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Opposing trade agreements is dangerous for the economy

A dock worker directs the loading of shipping containers onto CMA CGM SA's Benjamin Franklin container ship docked at the Guangzhou Nansha Container Port in Guangzhou, China.
Qilai Shen | Bloomberg | Getty Images
A dock worker directs the loading of shipping containers onto CMA CGM SA's Benjamin Franklin container ship docked at the Guangzhou Nansha Container Port in Guangzhou, China.

International trade is getting its fair share of attention this campaign season. Unfortunately it's not getting a fair shake. Candidates from both parties express caution or outright opposition to trade and our country's trade agreements. At FedEx, we believe they do so to the detriment of our country's economy and workforce.

The fact is trade is good for – and critical to – the American economy. Exports create new markets for American-made products while imports help American families stretch their budgets by providing more choices and lower prices. Although the U.S. is the world's largest economy, 92 percent of global economic growth and 80 percent of the world's purchasing power are outside of the U.S., according to the U.S. Chamber of Commerce.

That means that trading with the world isn't an option. It's a necessity.

Listening to the rhetoric of the campaign, you might be tempted to think trade only benefits big business. That is absolutely not the case. Trade benefits businesses of all sizes, but small- and medium-sized businesses (SMEs) are the biggest beneficiaries.

A recent FedEx survey of over 1,000 small business leaders confirms that SMEs that export tend to grow faster and create more jobs than those that do not trade internationally. With ecommerce expected to exceed $3.5 trillion globally in the next three years, even a micro-sized company can connect to customers around the world.

"When you hear about ripping up trade deals, raising tariffs on imports or abandoning opportunities like the Trans-Pacific Partnership – that simply will not grow our economy. The risk is that formidable trade barriers and even more tariffs would be put into place, and American workers will pay the price."

No other trade issue has received as much attention this year as the Trans-Pacific Partnership, the trade agreement negotiated between the U.S. and 11 other countries, which represents over 480 million potential customers for U.S. businesses, according to the U.S. Chamber of Commerce. The agreement will streamline trade, reduce barriers and create new opportunities for small- and medium-sized companies. It addresses issues critical to the digital economy – issues like e-commerce and electronic data flows.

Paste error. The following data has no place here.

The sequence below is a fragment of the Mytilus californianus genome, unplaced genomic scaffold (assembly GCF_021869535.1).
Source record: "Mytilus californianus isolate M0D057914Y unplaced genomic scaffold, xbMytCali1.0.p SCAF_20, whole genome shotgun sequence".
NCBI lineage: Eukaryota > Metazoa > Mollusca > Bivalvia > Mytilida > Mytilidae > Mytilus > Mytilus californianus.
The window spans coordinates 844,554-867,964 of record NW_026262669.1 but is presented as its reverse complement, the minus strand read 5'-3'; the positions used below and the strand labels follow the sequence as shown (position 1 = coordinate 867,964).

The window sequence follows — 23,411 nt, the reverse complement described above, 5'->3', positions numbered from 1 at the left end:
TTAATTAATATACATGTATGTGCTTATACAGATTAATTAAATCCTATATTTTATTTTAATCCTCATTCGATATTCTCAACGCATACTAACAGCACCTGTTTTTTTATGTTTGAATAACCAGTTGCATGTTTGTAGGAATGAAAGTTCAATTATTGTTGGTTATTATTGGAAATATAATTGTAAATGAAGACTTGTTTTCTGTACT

One of the most powerful benefits of TPP is that it will eliminate 18,000 foreign tariffs currently assessed on American-made products, according to the White House. America's workers and businesses need the TPP. Without it, those tariffs remain in place, making us less competitive by the day.

Even worse, the U.S. will be put at an increasing disadvantage as other countries negotiate agreements that exclude us. Without active U.S. involvement in this growing economic region, other nations will continue to move forward and create agreements that shut out our interests and paper over trade rules.

We benefit from America's trade agreements. The U.S. trade deficit is often cited by opponents as the principal reason why the U.S. should avoid new trade agreements. But it's the opposite. America's 20 trade agreement partners in recent years have purchased nearly half of all U.S. exports and the U.S. actually has a trade surplus with our trade agreement partners. In reality, trade agreements are the solution to trade deficit, not the problem

When you hear about ripping up trade deals, raising tariffs on imports or abandoning opportunities like the Trans-Pacific Partnership – that simply will not grow our economy. Choosing that road is a dead-end as other countries will continue to advance their own economic interests as America watches from the sidelines. The risk is that formidable trade barriers and even more tariffs would be put into place, and American workers will pay the price.

Expanding trade opportunities for Americans has been a bipartisan pursuit since this country started. I'm hopeful that it will continue to be, after the political dust settles following the election. In fact, I'm counting on it. This country's businesses, particularly small- and medium-sized ones, are counting on it, too.

Commentary by Michael L. Ducker, FedEx Freight president and CEO.

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